“My religion is very simple. My religion is kindness.” — Dalai LamaIn these distressing times, kindness and gentleness can be an antidote to stress, a balm for body and soul. When someone is kind to us, especially when we’re feeling vulnerable or it’s unexpected, it feels like Grace. We breathe a sigh of relief and begin to release accumulations of tension that have built up throughout our tissues. We can even feel ourselves expand from a contracted state and resume our natural shape, come alive in our senses and become more fully present, more fully who we really are. As we release inner tensions, air and blood circulate more freely throughout our bodies, bringing fresh nourishment to our cells and removing toxic debris. If lack of nutrients and the presence of toxins are the two sources of all disease, tension and stress increase both. No wonder stress is linked to so many diseases. Dis-ease is the absence of ease. Ease comes with that sigh of relief that we are not deserving of…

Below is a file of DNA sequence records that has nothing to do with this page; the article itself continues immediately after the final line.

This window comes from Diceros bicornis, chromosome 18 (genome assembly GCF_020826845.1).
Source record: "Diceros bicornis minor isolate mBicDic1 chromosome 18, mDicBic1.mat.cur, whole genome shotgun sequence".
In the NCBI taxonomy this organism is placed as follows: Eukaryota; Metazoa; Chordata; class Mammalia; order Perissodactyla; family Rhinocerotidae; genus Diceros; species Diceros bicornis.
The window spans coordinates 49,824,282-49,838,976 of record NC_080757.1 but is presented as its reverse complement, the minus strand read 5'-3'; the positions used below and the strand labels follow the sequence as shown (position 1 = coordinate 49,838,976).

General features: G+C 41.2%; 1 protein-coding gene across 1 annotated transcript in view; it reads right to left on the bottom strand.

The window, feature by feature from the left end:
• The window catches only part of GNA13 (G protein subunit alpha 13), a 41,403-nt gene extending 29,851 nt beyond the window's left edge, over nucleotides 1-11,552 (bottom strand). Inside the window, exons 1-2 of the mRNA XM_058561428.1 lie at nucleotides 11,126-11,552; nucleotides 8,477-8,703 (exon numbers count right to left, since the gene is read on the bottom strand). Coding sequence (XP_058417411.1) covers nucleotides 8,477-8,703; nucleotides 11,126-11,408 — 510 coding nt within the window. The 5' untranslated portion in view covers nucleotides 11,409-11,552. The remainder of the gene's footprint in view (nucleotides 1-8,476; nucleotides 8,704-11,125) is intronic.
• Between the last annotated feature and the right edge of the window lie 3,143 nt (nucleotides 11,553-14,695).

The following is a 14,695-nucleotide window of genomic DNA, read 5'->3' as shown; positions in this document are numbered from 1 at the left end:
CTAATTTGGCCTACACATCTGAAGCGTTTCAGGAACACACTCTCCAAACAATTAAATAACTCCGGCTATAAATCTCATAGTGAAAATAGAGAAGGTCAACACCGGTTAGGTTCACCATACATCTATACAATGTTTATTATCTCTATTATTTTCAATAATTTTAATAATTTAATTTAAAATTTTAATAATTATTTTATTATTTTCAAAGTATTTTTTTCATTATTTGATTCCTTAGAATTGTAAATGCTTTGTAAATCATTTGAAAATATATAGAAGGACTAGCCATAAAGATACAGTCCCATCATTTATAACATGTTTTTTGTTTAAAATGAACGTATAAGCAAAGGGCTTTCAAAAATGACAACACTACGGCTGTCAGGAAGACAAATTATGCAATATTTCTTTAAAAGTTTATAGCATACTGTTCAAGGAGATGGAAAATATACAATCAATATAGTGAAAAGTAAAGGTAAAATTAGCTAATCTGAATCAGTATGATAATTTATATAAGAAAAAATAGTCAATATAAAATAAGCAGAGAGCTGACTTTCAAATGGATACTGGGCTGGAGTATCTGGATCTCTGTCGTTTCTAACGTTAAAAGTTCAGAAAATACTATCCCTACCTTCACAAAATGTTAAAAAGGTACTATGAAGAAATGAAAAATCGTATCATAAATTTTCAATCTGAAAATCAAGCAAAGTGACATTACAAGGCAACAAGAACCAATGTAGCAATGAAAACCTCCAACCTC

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A Winning Combination:  Intuitive Eating and Never Be Fat Again

Sep 9th 2021

A Winning Combination: Intuitive Eating and Never Be Fat Again

Beyond Health’s approach to weight loss, presented in Raymond Francis’ Never Be Fat Again, (NBFA) is based on the theory of one disease and two causes. We say there is really only one disease—malfunctioning body cells, and two reasons why cells malfunction—they are deficient in needed nutrients and/or they are being poisoned by toxins. Overweight is a type of disease, and as better health is achieved, the body will naturally lose excess weight.Intuitive eating (IE) is an anti-diet approach to weight loss which seeks to help people regain a lost or weakened ability to “hear” and respond to body cues relating to hunger and satiation. Regaining this ability, it is hoped, will lead to losing excess weight. Both IE and NBFA agree that diets don’t work. Thought they can lead to short-term weight loss, most of this weight is regained over time. They also agree that diets are usually harmful and enforce the bad habit of overriding internal body cues. Following the strategies of IE that we…

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Slow Food Challenges our Harmful Food System

Sep 7th 2021

Slow Food Challenges our Harmful Food System